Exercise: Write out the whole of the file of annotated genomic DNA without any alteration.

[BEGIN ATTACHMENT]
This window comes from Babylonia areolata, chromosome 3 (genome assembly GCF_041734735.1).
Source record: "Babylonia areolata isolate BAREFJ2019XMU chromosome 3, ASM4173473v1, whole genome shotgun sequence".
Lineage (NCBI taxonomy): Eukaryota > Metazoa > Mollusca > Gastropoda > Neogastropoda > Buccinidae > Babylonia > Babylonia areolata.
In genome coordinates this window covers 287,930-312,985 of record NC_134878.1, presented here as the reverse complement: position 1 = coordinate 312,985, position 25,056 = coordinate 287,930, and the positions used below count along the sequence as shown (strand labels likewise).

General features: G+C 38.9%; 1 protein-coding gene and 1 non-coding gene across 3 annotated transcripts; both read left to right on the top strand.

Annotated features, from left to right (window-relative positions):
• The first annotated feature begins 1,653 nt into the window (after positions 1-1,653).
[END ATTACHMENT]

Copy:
This window comes from Babylonia areolata, chromosome 3 (genome assembly GCF_041734735.1).
Source record: "Babylonia areolata isolate BAREFJ2019XMU chromosome 3, ASM4173473v1, whole genome shotgun sequence".
Lineage (NCBI taxonomy): Eukaryota > Metazoa > Mollusca > Gastropoda > Neogastropoda > Buccinidae > Babylonia > Babylonia areolata.
In genome coordinates this window covers 287,930-312,985 of record NC_134878.1, presented here as the reverse complement: position 1 = coordinate 312,985, position 25,056 = coordinate 287,930, and the positions used below count along the sequence as shown (strand labels likewise).

General features: G+C 38.9%; 1 protein-coding gene and 1 non-coding gene across 3 annotated transcripts; both read left to right on the top strand.

Annotated features, from left to right (window-relative positions):
• The first annotated feature begins 1,653 nt into the window (after positions 1-1,653).